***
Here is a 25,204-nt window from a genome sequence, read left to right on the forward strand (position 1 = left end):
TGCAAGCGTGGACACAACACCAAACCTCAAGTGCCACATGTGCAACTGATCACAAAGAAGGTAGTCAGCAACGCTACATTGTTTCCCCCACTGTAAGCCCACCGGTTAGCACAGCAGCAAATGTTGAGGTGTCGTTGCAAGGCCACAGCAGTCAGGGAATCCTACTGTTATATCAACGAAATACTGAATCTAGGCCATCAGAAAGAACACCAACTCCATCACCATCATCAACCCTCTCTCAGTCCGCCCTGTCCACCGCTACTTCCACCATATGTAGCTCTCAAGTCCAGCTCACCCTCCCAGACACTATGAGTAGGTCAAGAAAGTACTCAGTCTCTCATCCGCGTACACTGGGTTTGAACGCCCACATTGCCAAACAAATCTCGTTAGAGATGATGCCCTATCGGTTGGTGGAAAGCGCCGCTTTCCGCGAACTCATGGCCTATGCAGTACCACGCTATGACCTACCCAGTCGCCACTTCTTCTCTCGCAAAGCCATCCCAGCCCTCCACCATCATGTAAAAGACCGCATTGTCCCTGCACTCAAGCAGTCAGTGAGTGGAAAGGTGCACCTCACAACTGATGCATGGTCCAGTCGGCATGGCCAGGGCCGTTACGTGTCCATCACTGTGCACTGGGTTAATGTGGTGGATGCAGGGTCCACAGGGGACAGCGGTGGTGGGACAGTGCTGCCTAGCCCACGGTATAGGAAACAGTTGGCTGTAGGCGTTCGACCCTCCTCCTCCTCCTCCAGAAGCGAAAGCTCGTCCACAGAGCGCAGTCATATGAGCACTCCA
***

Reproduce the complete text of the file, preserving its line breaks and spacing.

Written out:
Here is a 25,204-nt window from a genome sequence, read left to right on the forward strand (position 1 = left end):
TGCAAGCGTGGACACAACACCAAACCTCAAGTGCCACATGTGCAACTGATCACAAAGAAGGTAGTCAGCAACGCTACATTGTTTCCCCCACTGTAAGCCCACCGGTTAGCACAGCAGCAAATGTTGAGGTGTCGTTGCAAGGCCACAGCAGTCAGGGAATCCTACTGTTATATCAACGAAATACTGAATCTAGGCCATCAGAAAGAACACCAACTCCATCACCATCATCAACCCTCTCTCAGTCCGCCCTGTCCACCGCTACTTCCACCATATGTAGCTCTCAAGTCCAGCTCACCCTCCCAGACACTATGAGTAGGTCAAGAAAGTACTCAGTCTCTCATCCGCGTACACTGGGTTTGAACGCCCACATTGCCAAACAAATCTCGTTAGAGATGATGCCCTATCGGTTGGTGGAAAGCGCCGCTTTCCGCGAACTCATGGCCTATGCAGTACCACGCTATGACCTACCCAGTCGCCACTTCTTCTCTCGCAAAGCCATCCCAGCCCTCCACCATCATGTAAAAGACCGCATTGTCCCTGCACTCAAGCAGTCAGTGAGTGGAAAGGTGCACCTCACAACTGATGCATGGTCCAGTCGGCATGGCCAGGGCCGTTACGTGTCCATCACTGTGCACTGGGTTAATGTGGTGGATGCAGGGTCCACAGGGGACAGCGGTGGTGGGACAGTGCTGCCTAGCCCACGGTATAGGAAACAGTTGGCTGTAGGCGTTCGACCCTCCTCCTCCTCCTCCAGAAGCGAAAGCTCGTCCACAGAGCGCAGTCATATGAGCACTCCA